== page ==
How the chart works

In the time series detail page there is a chart that aims to give the user a quick overview of the time series. It is zoomable and it should be obvious how it works, but this text explains it in detail.

At the time of this writing, the chart consists of 200 points joined together with a line. Since the chart isn’t much wider than 200 pixels anyway (e.g. at this time it is 400 pixels wide) this “line” that joins the points together isn’t really much of a line—it’s more like an additional point interpolated between the two points, or maybe it’s an almost vertical line.

The thing is that we have only 200 points when the time series might actually have hundreds of thousands or millions of points. So what we actually do is divide the entire time range of the time series in 200 intervals; for each interval we calculate the max, min and mean value; and we plot these three values (dark line for the mean, light line for the min and max). For each point, y is therefore the mean, max or int for the corresponding interval; and x is the center of the interval.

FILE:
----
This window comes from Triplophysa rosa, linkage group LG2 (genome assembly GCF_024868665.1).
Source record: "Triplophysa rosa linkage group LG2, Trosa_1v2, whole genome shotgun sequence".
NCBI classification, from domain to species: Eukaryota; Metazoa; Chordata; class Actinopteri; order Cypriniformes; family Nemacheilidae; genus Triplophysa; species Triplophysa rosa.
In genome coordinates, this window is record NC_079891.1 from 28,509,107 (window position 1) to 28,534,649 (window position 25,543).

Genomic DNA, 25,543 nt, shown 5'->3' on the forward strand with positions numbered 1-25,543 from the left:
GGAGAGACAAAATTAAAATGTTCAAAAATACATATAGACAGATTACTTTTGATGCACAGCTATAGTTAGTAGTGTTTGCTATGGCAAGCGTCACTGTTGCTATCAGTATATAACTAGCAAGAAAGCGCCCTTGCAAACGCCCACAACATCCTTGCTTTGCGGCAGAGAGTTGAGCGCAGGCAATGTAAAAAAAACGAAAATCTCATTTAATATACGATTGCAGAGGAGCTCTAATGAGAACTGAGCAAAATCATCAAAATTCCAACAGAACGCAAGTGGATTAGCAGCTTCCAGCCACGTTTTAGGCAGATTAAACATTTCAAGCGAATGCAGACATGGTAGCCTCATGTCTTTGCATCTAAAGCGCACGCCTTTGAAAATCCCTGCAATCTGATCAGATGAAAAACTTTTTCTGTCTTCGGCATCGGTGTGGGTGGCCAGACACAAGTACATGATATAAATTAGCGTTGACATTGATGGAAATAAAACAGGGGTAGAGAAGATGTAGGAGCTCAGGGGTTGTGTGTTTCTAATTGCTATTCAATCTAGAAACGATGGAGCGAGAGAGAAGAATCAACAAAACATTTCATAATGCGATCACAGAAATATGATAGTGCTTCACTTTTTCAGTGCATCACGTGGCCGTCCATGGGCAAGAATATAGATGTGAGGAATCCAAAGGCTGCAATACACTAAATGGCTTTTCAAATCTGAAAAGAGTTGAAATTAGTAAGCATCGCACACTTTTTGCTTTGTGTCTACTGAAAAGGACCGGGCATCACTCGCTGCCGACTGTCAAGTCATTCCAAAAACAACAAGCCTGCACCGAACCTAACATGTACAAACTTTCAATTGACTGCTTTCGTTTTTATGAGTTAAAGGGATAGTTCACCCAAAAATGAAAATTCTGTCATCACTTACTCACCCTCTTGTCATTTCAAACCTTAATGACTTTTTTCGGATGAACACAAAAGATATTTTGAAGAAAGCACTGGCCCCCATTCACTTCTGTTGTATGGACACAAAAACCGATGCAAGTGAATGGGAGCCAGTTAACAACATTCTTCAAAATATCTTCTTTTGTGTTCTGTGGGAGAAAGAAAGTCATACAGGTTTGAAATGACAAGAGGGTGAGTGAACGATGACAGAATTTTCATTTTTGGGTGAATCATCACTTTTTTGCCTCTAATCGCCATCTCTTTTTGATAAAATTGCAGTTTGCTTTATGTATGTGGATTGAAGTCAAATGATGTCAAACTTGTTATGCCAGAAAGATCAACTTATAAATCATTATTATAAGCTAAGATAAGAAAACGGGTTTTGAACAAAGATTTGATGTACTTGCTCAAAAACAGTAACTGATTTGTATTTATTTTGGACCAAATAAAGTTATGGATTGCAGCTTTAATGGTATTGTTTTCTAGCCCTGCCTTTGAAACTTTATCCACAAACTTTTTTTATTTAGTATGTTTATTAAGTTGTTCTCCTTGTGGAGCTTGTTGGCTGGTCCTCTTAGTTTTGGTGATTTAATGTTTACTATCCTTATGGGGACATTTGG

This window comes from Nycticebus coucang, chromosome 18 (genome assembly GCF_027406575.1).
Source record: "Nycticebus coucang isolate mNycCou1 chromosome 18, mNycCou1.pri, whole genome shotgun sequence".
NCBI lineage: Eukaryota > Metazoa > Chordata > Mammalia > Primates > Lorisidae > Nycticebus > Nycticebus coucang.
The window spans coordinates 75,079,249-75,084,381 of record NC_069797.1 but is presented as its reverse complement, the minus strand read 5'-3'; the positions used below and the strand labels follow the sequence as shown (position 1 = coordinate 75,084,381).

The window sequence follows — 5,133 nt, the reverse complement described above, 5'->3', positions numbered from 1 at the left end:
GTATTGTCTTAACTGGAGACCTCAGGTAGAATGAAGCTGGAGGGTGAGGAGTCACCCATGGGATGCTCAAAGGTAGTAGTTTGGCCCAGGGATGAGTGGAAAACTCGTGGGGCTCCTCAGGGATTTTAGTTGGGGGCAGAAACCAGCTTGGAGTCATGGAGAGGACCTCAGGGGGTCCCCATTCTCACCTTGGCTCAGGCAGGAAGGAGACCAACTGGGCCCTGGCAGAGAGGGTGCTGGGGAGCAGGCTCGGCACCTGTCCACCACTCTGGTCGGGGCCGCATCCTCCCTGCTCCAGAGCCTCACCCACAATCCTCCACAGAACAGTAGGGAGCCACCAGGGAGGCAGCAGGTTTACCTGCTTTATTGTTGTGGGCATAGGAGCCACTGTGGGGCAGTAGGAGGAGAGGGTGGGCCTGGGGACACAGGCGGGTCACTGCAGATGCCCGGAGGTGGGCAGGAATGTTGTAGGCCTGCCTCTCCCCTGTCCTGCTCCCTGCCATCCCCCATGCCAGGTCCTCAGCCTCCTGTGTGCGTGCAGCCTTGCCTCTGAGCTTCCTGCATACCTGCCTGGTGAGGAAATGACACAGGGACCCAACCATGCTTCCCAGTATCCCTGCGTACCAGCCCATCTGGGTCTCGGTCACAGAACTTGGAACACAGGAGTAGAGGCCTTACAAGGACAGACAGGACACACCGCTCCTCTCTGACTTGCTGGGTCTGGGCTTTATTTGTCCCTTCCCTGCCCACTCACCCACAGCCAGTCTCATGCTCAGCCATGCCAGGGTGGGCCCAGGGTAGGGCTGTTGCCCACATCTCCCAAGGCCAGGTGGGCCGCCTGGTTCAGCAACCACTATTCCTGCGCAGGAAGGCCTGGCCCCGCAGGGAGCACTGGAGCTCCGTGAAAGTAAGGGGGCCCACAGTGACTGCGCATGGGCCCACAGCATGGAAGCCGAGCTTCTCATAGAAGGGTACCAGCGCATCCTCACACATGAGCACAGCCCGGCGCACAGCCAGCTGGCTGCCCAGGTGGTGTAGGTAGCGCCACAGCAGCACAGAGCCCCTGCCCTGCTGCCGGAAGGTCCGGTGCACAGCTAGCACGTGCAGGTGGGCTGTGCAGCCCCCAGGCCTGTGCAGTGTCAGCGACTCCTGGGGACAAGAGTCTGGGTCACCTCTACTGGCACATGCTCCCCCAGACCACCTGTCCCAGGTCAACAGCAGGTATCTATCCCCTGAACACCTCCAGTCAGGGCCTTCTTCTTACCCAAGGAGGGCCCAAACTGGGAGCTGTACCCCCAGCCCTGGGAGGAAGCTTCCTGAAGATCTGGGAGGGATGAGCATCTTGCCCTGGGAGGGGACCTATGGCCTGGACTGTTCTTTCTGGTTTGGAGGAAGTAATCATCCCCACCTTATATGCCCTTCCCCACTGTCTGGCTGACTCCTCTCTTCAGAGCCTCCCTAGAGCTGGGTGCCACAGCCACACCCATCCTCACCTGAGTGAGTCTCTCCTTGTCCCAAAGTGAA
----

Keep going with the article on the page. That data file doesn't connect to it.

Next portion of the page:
This explains why at high zoom levels the max, min and mean coincide.

This doesn’t always work right. Precipitation, in particular, is problematic because, except for high zoom levels, the max is so much larger than the mean that the latter is plotted very near zero. But as a quick overview it generally does its job.